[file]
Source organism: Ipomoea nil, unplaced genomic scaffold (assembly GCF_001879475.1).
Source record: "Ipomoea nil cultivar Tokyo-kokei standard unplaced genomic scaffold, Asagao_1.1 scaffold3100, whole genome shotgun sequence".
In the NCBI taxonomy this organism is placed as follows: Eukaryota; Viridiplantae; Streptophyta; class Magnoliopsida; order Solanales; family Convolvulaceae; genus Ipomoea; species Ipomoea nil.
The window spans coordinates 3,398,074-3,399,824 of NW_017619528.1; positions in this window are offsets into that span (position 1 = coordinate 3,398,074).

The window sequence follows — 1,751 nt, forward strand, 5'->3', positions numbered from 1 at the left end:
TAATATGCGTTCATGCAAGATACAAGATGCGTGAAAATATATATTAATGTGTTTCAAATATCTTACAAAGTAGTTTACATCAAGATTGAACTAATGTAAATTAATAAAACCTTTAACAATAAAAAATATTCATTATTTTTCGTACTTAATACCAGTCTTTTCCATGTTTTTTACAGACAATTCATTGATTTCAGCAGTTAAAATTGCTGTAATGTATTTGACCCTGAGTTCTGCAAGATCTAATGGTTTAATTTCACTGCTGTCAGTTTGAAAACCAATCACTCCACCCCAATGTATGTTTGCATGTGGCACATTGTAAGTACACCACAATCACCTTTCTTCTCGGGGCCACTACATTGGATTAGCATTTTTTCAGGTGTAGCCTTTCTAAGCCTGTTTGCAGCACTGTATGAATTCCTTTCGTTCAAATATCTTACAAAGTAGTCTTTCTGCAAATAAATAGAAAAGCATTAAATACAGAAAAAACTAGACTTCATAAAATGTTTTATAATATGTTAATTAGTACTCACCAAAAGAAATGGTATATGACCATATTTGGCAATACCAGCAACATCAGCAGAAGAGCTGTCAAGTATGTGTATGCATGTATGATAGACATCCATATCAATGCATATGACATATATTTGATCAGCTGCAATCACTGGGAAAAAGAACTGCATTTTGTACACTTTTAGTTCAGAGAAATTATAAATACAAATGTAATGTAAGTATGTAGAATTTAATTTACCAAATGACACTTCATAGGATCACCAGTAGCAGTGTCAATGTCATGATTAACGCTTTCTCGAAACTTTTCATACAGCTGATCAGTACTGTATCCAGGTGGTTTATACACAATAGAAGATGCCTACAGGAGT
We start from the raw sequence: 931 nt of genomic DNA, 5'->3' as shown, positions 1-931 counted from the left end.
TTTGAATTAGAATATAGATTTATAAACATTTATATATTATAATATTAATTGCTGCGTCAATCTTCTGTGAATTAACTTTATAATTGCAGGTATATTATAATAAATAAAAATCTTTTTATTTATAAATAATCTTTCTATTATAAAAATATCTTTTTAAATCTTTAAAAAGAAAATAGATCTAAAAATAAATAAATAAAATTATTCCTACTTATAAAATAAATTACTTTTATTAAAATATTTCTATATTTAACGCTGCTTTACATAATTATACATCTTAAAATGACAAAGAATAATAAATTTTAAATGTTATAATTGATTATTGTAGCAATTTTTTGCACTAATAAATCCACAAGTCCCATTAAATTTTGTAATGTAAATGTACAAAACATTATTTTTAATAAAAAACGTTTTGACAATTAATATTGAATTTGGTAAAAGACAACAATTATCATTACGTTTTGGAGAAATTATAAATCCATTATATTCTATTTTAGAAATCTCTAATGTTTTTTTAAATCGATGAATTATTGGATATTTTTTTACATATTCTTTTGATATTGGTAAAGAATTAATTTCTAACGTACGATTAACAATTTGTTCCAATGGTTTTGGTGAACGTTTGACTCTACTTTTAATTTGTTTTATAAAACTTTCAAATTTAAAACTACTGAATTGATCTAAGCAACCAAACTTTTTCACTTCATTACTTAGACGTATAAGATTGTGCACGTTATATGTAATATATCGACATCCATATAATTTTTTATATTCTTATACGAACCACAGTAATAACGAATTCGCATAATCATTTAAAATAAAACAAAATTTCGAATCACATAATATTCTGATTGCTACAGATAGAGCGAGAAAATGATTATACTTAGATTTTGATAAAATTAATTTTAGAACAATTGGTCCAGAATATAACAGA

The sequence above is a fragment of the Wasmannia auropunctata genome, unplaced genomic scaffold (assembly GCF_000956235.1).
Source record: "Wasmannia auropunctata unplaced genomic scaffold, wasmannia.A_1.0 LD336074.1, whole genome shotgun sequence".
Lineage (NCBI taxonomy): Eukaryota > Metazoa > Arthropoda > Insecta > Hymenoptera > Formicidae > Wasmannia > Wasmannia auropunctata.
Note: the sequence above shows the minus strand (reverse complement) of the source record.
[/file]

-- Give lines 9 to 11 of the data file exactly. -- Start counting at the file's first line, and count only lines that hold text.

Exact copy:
The sequence above is a fragment of the Wasmannia auropunctata genome, unplaced genomic scaffold (assembly GCF_000956235.1).
Source record: "Wasmannia auropunctata unplaced genomic scaffold, wasmannia.A_1.0 LD336074.1, whole genome shotgun sequence".
Lineage (NCBI taxonomy): Eukaryota > Metazoa > Arthropoda > Insecta > Hymenoptera > Formicidae > Wasmannia > Wasmannia auropunctata.